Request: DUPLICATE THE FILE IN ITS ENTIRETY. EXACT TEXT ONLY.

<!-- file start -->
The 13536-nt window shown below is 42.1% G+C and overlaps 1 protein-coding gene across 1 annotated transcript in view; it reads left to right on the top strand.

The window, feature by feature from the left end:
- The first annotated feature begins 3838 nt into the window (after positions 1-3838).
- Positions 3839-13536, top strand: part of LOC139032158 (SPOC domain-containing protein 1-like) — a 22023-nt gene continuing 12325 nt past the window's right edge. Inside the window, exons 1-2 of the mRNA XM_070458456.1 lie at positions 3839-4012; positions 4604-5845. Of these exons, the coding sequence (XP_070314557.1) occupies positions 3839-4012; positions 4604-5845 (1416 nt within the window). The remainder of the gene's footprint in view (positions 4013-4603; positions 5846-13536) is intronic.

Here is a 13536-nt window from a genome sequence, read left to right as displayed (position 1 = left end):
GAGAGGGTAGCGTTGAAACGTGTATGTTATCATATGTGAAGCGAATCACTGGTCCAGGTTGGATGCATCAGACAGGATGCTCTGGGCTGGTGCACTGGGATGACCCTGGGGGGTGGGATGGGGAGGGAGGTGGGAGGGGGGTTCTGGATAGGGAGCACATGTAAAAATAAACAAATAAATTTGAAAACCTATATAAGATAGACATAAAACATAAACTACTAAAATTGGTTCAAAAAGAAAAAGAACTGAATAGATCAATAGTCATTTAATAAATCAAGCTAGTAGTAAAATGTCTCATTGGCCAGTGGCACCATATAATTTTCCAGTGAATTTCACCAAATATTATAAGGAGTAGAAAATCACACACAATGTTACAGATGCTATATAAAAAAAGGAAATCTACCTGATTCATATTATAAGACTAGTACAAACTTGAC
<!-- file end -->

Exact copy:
The 13536-nt window shown below is 42.1% G+C and overlaps 1 protein-coding gene across 1 annotated transcript in view; it reads left to right on the top strand.

The window, feature by feature from the left end:
- The first annotated feature begins 3838 nt into the window (after positions 1-3838).
- Positions 3839-13536, top strand: part of LOC139032158 (SPOC domain-containing protein 1-like) — a 22023-nt gene continuing 12325 nt past the window's right edge. Inside the window, exons 1-2 of the mRNA XM_070458456.1 lie at positions 3839-4012; positions 4604-5845. Of these exons, the coding sequence (XP_070314557.1) occupies positions 3839-4012; positions 4604-5845 (1416 nt within the window). The remainder of the gene's footprint in view (positions 4013-4603; positions 5846-13536) is intronic.

Here is a 13536-nt window from a genome sequence, read left to right as displayed (position 1 = left end):
GAGAGGGTAGCGTTGAAACGTGTATGTTATCATATGTGAAGCGAATCACTGGTCCAGGTTGGATGCATCAGACAGGATGCTCTGGGCTGGTGCACTGGGATGACCCTGGGGGGTGGGATGGGGAGGGAGGTGGGAGGGGGGTTCTGGATAGGGAGCACATGTAAAAATAAACAAATAAATTTGAAAACCTATATAAGATAGACATAAAACATAAACTACTAAAATTGGTTCAAAAAGAAAAAGAACTGAATAGATCAATAGTCATTTAATAAATCAAGCTAGTAGTAAAATGTCTCATTGGCCAGTGGCACCATATAATTTTCCAGTGAATTTCACCAAATATTATAAGGAGTAGAAAATCACACACAATGTTACAGATGCTATATAAAAAAAGGAAATCTACCTGATTCATATTATAAGACTAGTACAAACTTGAC